The broader idea of avoiding toxic relationships may well be good advice. Peterson’s spin on a person being ‘too weak-willed and indecisive to leave’ shifts this into a nastier more judgemental spin, with an aspect of victim blaming.
Cernovich though, has a similar line but it’s evolved into something more disturbing:
“When you develop ruthless focus, you may learn that many of your friends and family members aren’t friends at all. They are people who use you for their own ends and become deeply offended when you start living your own life.“ -Gorilla Mindset
It is a step along a line from Peterson who advises being friends with people who want the best for you but there’s a logic that joins the two. After all if Cernovich is making you better then your true friends should welcome this change and not get disturbed as you become a kale-drinking crypto-fascist with excellent posture.
But even Cernovich seems tame compared to the veteran masters of pseudo-psychology: Scientology. L. Ron Hubbard’s “Dianetics” started his own path towards the cult-like religious group. Dianetics was a less subtle mix of generic advice and an odd SF themed mock-Freudianism. For Scientology, the comparable concept is the ‘suppressive person” https://en.wikipedia.org/wiki/Suppressive_Person – a concept used by Scientology to pressure followers into cutting ties with any friends or family who are critical of involvement in the organisation.
Scientology, Cernovich and Peterson each have a relationship with mainstream psychology that highlights their differences and similarities. Scientology sees psychology as a false science and as an enemy to their own discipline but in doing so it mimics psychological concepts and terminology. Cernovich’s Gorilla mindset presents itself as adapting psychology. The ‘mindset’ term is borrowed form Dr Carol Dweck (https://en.wikipedia.org/wiki/Carol_Dweck#Mindset ) but the Cernovich’s book itself has little to do with her work (indeed mya be wholly at odds with it) other than the term ‘mindset’. Peterson, on the other hand, is a psychologist both as an academic and as a practising therapist. Yet in all three there is a common theme of overcoming subconscious drives that are holding you back from success.All three (and the self-help genre in general) has a common theme of cleaning yourself up so as to enjoy success.
“RULE 6 SET YOUR HOUSE IN PERFECT ORDER BEFORE YOU CRITICIZE THE WORLD
Clean Up Your Life Consider your circumstances. Start small. Have you taken full advantage of the opportunities offered to you? Are you working hard on your career, or even your job, or are you letting bitterness and resentment hold you back and drag you down? Have you made peace with your brother? Are you treating your spouse and your children with dignity and respect? Do you have habits that are destroying your health and well-being? Are you truly shouldering your responsibilities? Have you said what you need to say to your friends and family members? Are there things that you could do, that you know you could do, that would make things around you better? Have you cleaned up your life? If the answer is no, here’s something to try: Start to stop doing what you know to be wrong. Start stopping today. Don’t waste time questioning how you know that what you’re doing is wrong, if you are certain that it is. Inopportune questioning can confuse, without enlightening, as well as deflecting you from action. You can know that something is wrong or right without knowing why. Your entire Being can tell you something that you can neither explain nor articulate. Every person is too complex to know themselves completely, and we all contain wisdom that we cannot comprehend. So, simply stop, when you apprehend, however dimly, that you should stop. Stop acting in that particular, despicable manner. Stop saying those things that make you weak and ashamed. Say only those things that make you strong. Do only those things that you could speak of with honour.” -Peterson, Jordan B.. 12 Rules for Life: An Antidote to Chaos (pp. 157-158). Penguin Books Ltd. Kindle Edition.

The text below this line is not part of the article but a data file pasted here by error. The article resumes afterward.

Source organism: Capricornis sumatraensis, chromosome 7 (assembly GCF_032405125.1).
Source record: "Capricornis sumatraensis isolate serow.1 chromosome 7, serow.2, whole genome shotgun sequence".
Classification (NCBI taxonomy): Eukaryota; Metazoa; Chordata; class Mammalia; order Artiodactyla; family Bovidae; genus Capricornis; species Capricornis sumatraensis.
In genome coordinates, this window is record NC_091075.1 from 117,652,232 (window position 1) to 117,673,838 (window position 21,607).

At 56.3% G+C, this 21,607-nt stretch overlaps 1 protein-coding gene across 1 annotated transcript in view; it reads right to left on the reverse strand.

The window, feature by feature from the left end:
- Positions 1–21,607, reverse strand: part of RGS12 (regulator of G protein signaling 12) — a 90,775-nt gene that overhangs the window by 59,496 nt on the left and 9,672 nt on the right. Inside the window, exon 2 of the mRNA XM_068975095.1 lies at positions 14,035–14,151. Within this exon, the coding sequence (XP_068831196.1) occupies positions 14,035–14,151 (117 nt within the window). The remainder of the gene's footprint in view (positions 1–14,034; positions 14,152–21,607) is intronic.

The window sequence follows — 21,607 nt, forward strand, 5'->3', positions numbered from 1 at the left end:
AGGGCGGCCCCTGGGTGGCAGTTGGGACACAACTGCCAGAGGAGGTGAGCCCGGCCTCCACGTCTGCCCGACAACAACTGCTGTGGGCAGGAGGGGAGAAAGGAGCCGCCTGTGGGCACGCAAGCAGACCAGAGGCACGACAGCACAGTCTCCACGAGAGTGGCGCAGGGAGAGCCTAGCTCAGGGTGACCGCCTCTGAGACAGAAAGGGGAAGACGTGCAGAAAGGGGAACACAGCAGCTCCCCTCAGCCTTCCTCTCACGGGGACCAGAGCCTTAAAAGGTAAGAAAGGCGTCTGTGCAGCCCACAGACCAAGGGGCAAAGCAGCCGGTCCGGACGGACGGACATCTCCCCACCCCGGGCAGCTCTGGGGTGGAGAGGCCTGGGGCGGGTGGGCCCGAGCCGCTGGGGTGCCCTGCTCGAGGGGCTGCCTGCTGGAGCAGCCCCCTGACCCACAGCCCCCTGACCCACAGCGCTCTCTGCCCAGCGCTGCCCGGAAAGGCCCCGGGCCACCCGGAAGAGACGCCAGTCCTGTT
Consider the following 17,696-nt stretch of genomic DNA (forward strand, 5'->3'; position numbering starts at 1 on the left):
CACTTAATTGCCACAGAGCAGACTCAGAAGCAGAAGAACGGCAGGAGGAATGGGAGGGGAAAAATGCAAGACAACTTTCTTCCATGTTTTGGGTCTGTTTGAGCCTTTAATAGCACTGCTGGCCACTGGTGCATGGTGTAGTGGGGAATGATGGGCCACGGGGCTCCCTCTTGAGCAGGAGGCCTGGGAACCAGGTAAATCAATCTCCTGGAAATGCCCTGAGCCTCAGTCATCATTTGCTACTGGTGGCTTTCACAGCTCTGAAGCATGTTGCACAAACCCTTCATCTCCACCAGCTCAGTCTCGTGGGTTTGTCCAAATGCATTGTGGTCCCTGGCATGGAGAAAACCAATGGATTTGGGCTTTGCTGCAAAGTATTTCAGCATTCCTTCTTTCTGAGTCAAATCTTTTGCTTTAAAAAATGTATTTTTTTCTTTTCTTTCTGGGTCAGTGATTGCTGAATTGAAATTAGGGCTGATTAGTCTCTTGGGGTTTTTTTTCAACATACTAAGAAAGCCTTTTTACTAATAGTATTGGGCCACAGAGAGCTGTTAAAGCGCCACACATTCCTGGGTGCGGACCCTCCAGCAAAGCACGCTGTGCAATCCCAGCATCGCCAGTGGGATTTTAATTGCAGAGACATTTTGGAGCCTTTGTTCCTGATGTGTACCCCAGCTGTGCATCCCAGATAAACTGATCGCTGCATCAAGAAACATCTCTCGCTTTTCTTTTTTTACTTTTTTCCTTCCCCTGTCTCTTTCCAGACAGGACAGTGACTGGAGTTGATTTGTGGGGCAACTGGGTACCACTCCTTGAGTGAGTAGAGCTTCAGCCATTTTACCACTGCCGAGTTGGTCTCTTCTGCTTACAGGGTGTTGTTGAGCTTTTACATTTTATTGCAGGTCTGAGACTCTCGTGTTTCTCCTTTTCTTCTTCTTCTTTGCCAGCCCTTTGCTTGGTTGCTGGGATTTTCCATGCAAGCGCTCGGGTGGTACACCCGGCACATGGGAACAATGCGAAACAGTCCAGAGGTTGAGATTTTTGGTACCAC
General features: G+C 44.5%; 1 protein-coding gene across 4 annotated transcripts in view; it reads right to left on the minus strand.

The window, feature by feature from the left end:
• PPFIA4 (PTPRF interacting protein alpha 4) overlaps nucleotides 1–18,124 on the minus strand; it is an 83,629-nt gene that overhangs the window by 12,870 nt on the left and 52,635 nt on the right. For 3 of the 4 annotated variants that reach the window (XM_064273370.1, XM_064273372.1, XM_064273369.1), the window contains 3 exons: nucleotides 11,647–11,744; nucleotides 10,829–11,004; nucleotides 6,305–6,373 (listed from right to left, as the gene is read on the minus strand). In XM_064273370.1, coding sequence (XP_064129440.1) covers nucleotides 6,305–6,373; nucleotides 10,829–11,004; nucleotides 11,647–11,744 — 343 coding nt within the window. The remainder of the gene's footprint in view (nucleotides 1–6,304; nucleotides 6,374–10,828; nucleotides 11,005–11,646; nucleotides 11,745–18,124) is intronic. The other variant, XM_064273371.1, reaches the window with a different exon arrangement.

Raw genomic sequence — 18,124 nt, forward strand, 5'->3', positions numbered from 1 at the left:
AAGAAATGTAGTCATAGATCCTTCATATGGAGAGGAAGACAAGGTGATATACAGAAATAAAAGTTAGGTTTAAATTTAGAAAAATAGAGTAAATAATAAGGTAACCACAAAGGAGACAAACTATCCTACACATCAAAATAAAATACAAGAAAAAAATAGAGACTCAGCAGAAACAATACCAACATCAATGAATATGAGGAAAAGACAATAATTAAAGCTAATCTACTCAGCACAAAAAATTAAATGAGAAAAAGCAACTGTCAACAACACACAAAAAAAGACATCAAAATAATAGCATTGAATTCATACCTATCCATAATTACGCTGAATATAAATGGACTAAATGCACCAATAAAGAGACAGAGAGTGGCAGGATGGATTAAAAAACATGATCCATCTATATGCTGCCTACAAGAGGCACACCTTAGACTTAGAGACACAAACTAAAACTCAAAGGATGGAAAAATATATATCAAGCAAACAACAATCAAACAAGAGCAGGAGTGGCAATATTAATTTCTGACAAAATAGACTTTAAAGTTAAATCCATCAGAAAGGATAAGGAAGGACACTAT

Cernovich is more succinct (and also more determined you should exercise)
“If you feel unfilled, stop doing whatever it is you’re doing. Try something else. Walk the streets until you’re exhausted. Repeat this every day.
When you finally see what you want, your life will change.” – Gorilla Mindset